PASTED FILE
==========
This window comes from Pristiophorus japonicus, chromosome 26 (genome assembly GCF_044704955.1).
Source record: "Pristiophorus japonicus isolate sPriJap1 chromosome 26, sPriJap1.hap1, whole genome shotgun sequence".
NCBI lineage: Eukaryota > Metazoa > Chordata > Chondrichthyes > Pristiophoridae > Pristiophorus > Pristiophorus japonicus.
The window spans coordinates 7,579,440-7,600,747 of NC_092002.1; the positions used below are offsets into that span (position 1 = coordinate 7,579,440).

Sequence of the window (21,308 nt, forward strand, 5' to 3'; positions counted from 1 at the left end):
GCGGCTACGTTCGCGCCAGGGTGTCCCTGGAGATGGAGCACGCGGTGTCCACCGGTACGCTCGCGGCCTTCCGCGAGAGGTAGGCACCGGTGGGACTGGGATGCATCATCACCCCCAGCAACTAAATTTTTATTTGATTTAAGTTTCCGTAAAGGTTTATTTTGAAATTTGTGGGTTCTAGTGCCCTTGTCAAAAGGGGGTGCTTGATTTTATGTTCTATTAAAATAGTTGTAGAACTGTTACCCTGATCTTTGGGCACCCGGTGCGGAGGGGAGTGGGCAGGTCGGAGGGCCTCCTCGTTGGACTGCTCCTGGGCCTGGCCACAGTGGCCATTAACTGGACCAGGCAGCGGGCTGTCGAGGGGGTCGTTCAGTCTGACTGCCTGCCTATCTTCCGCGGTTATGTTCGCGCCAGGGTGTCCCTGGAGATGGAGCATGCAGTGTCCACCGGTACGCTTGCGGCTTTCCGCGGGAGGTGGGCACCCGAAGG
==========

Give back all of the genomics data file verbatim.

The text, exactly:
This window comes from Pristiophorus japonicus, chromosome 26 (genome assembly GCF_044704955.1).
Source record: "Pristiophorus japonicus isolate sPriJap1 chromosome 26, sPriJap1.hap1, whole genome shotgun sequence".
NCBI lineage: Eukaryota > Metazoa > Chordata > Chondrichthyes > Pristiophoridae > Pristiophorus > Pristiophorus japonicus.
The window spans coordinates 7,579,440-7,600,747 of NC_092002.1; the positions used below are offsets into that span (position 1 = coordinate 7,579,440).

Sequence of the window (21,308 nt, forward strand, 5' to 3'; positions counted from 1 at the left end):
GCGGCTACGTTCGCGCCAGGGTGTCCCTGGAGATGGAGCACGCGGTGTCCACCGGTACGCTCGCGGCCTTCCGCGAGAGGTAGGCACCGGTGGGACTGGGATGCATCATCACCCCCAGCAACTAAATTTTTATTTGATTTAAGTTTCCGTAAAGGTTTATTTTGAAATTTGTGGGTTCTAGTGCCCTTGTCAAAAGGGGGTGCTTGATTTTATGTTCTATTAAAATAGTTGTAGAACTGTTACCCTGATCTTTGGGCACCCGGTGCGGAGGGGAGTGGGCAGGTCGGAGGGCCTCCTCGTTGGACTGCTCCTGGGCCTGGCCACAGTGGCCATTAACTGGACCAGGCAGCGGGCTGTCGAGGGGGTCGTTCAGTCTGACTGCCTGCCTATCTTCCGCGGTTATGTTCGCGCCAGGGTGTCCCTGGAGATGGAGCATGCAGTGTCCACCGGTACGCTTGCGGCTTTCCGCGGGAGGTGGGCACCCGAAGG